RICHARD MULLENS . I am one of the solicitors for the prosecution—I produce a statement which I took down while Mr. Pappa was speaking—it was taken in a hurry, and the original is very difficult to read now—I have bad it fair copied and can say it is correct—in the month of December, 1866, I was requested by Messrs. Upton and Johnson, the solicitors of liquidation, to peruse certain papers which they handed to me, and I then suggested that Mr. Pappa should be called upon to give explanation upon the matters contained in those papers—I first saw Mr. Pappa at the office of the liquidator, on the 14th January, 1867—he had no solicitor, and I recommended he should have one—at that time he said he would prefer to be without, and certain matters were gone into at that meeting not relating to the matters now in question—the next meeting was held on 21st January, and then Mr. Pappa was attended by a solicitor, Mr. Lewis, and all that took place then took place in the presence of Mr. Lewis, as well as myself—sometimes Mr. Pappa spoke, and sometimes Mr. Lewis—Mr. Lewis frequently said what I have taken down as Mr. Pappa's statement, but Mr. Pappa assented to its being taken as his statement—I think I can read it—the heading of it is "800l. Fraser—other matters were referred to, but this relates only to Mr. Eraser's. "This money was remitted to myself by the above gentleman, who had no connection with the bank, but was recommended to me by a Mr. Langford. The sum in question was at his request invested in shares, bought by me for him; but, as upon the day of the settlement I could not see Mr. Fraser, I gave my name for the shares, so that the shares passed to my name, and afterwards I gave instructions to the registrar to take 160 shares from my own name and pass them to that of Mr. Fraser. The funds and accounts of the bank hate no concern with this matter. As far as I recollect, I signed a letter to Mr. Fraser, acknowledging the receipt of the 800l.; I presume that the registrar followed my instructions, but please give me the books; share and transfer registrar produced, folio 292, account of Mr. Fraser"—That book is here—this is the entry that was read: "Debtor, William Fraser, Weston-Super-Mare, gentleman, 1866, March 20th, to accounts due on re-allotment of 160 shares at 5l. per share, 800l.—There was another entry made subsequently—there is no entry on the other side crediting the account with the receipt of the 800l. cheque—that is the only entry in that page—there is no credit—after reading the entry Mr. Pappa said: "I must here state that I was not the registrar, neither the book-keeper, so that I am not responsible for any mistake or omission in the book; I make this statement after seeing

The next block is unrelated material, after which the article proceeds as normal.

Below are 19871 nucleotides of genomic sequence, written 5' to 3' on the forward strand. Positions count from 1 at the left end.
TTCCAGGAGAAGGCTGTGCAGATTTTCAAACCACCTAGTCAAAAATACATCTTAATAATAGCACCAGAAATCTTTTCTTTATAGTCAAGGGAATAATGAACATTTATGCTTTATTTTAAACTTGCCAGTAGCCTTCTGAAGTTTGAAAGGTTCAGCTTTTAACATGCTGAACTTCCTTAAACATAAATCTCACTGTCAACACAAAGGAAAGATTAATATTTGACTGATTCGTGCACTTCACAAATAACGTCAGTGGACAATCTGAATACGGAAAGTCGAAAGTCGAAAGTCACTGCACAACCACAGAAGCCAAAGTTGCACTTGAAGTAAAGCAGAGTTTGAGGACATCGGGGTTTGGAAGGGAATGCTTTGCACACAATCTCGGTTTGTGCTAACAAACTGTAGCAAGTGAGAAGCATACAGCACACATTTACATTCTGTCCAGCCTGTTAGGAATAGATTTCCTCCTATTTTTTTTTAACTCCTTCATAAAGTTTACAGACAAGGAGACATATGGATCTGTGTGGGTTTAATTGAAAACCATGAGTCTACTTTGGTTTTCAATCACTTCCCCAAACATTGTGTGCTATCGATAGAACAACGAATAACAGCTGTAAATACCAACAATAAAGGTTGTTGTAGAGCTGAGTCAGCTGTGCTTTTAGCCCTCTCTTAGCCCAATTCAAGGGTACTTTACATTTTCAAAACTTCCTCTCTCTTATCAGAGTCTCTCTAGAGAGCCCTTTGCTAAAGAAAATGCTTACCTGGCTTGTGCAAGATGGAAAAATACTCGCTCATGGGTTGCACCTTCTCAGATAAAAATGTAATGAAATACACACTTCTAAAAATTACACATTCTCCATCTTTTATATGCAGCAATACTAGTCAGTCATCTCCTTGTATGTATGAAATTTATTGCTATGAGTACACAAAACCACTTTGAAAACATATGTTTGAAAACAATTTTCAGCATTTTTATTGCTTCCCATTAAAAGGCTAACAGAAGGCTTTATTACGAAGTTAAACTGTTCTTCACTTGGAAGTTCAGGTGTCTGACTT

the entry from which is omitted the transfer of 160 shares from my name to his, which transfer I had given directions to the registrar to make, and to him I refer you in confirmation of my statement The date of this entry is the 20th March, 1866; I presume the date of this entry to be a mistake, as I received the 800l. on 23rd May, 1865." Then the share and transfer register, vol. 2, account of D. Pappa, 421 was produced—(The book was produced)—I don't know that any particular item of this account was mentioned—it was laid open before him, and he went on to speak, but I have no note at present that any particular entry upon this page was read—"In May, 1865, I had more than 3000 shares of 2l. each"—I think the object of that was to see how many shares he had at that time, but nothing more took place—then the register of shareholders was produced, the book that you have had some discussion about—he very likely said "I ask for the register of shareholders, which is now produced"—I have only got "Register of shareholders produced" in the original, and then "I request to be shown by the clerk of the liquidator Mr. Eraser's name as a shareholder allotted shares of the bank"—substantially Mr. Pappa sometimes said "I ask for this or that"—the 20,000 shares was the portion of the register referred to—it was open at that part where the allotment of the shares is to Eusthatiade—18,000 shares appear to be allotted to different persons—then the book being opened Mr. Pappa said "I request to be shown by the clerk of the liquidator Mr. Eraser's name as a shareholder allotted shares of the bank. Mr. Cooper says he does not find Mr. Eraser's name;" Mr. Pappa said "I also do not find the name in the book, and I say that if the 180 shares given to Mr. Eraser were the property of the bank, there will be an entry in the minute-book, allotting 160 shares to Mr. Eraser; I ask for the minute-book, and beg Mr. Cooper to find such an entry. Mr. Cooper says he does not see any minutes of any allotment by the bank to Mr. Eraser." Then Mr. Pappa goes on: "This fact of non-allotment by the bank shows that Mr. Eraser never had any allotment of shares made to him by the bank, and that some error has arisen in not having entered in the transfer ledger the transfer of 160 shares from my name unto that of Mr. Eraser; that error is not of my making, and I received the money from Mr. Eraser, believing that the transfer had been made as ordered by me, and I say that the money belonged to me and not to the bank; and I am willing to contest that question in any court of law, and deposit the money for that purpose"—the words "I say that the money belonged to me, and not to the Bank," I have marked here that Mr. Pappa did not say every word of that, but Mr. Lewis—Mr. Lewis said, "I am willing to contest the question"—Mr. Pappa said afterwards, I don't know whether it was at that meeting or not, "I adopt every word that Mr. Lewis has said, "or something to that effect—"Mr. Cooper now produces another register of share-holders; I see an entry of the name of Eraser"—This is Mr. Eraser's account—"I see an entry of the name of Eraser as holder of 160 shares, 5l. paid, 18859 to 19018, dated 20th March. I say that if these numbers be not the numbers of my shares, it is the mistake of the registrar; the whole mistake being that he has not given certificates of my shares to Mr. Eraser as I directed him. The bank is answerable for his mistake, and I hold the bank responsible for the 800l., if by law I am compelled to pay over that amount by reason of the error of the registrar of the bank. I now ask for the dividend warrant book, and I ask Mr. Cooper if there be any divident warrant made out by the bank in favour of Mr. Eraser. He produces